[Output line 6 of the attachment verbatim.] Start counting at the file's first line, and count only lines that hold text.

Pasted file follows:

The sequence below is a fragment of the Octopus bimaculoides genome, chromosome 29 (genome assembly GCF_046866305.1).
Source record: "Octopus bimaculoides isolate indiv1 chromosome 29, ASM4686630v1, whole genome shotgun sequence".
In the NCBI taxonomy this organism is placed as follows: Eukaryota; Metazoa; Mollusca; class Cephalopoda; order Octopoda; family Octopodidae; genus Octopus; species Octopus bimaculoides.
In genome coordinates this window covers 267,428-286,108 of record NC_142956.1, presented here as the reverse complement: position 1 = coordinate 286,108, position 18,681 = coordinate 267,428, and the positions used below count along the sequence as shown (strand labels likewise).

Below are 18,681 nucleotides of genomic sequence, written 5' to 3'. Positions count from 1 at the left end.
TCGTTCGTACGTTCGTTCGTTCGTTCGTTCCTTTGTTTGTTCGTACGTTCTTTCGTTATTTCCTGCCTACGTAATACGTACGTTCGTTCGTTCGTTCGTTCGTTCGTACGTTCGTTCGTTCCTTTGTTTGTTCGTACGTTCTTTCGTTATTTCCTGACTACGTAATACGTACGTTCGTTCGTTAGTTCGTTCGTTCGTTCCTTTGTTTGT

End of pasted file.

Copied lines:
TCGTTCGTACGTTCGTTCGTTCGTTCGTTCCTTTGTTTGTTCGTACGTTCTTTCGTTATTTCCTGCCTACGTAATACGTACGTTCGTTCGTTCGTTCGTTCGTTCGTACGTTCGTTCGTTCCTTTGTTTGTTCGTACGTTCTTTCGTTATTTCCTGACTACGTAATACGTACGTTCGTTCGTTAGTTCGTTCGTTCGTTCCTTTGTTTGT